Case report of a ‘snake thrombus’ in the right heart: a rare
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A right heart thrombus originating from an inferior vena cava thrombosis (IVCT) is a rare entity. In accordance with venous thromboembolism (VTE), IVCT can be categorized as primary or secondary. Secondary ICVT can be the result of a predisposing hypercoagulable state and/or from external compression on the inferior vena cava (IVC) such as in case of malignancies. Renal cell carcinoma (RCC), amongst others, has been described in the context of secondary IVCT.

An 80-year-old man was presented in the emergency department with complaints of dyspnoea and oedema. Echocardiography revealed a large snake-like thrombus in the IVC extending into the right atrium. Subsequent computed tomography resulted in a diagnosis of an RCC. The patient was considered to be in too poor clinical condition for surgical removal. In the next days, his condition deteriorated, after which palliative care was initiated and the patient deceased at day 12 of admission.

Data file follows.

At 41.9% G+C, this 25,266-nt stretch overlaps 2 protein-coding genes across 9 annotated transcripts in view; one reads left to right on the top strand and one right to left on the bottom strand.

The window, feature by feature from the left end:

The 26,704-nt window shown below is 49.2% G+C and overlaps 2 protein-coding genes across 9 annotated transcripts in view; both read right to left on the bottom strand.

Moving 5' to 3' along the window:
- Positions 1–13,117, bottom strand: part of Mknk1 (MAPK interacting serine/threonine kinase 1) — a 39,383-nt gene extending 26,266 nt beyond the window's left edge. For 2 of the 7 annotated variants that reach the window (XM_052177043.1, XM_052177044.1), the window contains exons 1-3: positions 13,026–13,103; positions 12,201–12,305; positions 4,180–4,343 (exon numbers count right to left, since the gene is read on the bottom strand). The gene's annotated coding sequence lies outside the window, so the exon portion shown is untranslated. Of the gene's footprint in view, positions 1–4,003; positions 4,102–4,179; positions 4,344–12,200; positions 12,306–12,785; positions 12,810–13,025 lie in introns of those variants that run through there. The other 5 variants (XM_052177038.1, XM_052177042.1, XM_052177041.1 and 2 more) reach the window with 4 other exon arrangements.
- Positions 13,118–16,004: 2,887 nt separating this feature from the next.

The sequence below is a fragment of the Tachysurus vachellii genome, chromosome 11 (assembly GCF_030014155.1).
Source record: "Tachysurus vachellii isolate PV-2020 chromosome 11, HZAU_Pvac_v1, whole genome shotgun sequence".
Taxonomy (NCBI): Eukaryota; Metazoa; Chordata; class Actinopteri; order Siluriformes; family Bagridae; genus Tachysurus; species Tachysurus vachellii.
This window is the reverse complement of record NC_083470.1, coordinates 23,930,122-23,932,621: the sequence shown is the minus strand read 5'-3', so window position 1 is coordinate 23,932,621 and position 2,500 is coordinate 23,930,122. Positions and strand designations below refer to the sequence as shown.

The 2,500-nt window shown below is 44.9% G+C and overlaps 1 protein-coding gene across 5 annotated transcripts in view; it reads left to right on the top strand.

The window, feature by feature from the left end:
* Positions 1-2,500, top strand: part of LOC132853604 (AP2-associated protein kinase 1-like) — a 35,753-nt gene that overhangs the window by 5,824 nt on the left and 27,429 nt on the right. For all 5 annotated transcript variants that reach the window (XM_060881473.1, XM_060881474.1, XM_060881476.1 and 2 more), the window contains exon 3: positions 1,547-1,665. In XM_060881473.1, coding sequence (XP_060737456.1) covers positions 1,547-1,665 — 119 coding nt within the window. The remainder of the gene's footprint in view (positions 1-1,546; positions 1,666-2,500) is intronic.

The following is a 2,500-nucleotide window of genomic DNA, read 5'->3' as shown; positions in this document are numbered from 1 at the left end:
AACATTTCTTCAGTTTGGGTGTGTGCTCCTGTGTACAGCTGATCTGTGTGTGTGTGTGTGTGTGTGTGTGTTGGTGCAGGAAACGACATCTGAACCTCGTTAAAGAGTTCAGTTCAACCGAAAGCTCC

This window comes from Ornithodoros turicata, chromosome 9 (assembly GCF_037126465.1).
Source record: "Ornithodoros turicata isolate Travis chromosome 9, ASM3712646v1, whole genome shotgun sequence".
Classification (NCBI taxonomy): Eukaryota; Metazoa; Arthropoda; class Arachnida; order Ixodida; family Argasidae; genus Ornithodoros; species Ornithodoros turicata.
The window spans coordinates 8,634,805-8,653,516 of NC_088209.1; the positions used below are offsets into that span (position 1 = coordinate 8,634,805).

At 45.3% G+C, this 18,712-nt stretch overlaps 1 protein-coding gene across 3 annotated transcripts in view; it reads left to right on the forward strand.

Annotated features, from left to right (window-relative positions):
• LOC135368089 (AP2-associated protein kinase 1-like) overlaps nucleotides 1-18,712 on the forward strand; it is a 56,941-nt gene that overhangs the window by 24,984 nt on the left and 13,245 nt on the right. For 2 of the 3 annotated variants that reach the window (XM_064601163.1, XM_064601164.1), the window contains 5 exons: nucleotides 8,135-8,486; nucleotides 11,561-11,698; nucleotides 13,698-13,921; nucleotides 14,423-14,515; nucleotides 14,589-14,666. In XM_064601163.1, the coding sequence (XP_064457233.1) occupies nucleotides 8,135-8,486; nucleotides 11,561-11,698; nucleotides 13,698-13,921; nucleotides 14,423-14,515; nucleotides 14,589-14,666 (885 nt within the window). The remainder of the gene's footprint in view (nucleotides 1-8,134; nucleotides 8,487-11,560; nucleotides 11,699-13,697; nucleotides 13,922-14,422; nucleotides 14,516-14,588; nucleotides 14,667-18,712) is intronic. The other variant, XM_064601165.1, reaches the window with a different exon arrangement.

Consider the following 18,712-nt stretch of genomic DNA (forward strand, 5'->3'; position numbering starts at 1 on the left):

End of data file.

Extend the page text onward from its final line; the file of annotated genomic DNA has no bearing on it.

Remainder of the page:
A right heart thrombus is a rare finding during echocardiography. This case demonstrates an incidental finding of a ‘snake thrombus’ in the IVC and right heart secondary to RCC. This case illustrates the importance and additional value of echocardiography in the setting of suspected right-sided heart failure.

Source: https://academic.oup.com/ehjcr/article/4/6/1/6032880?rss=1
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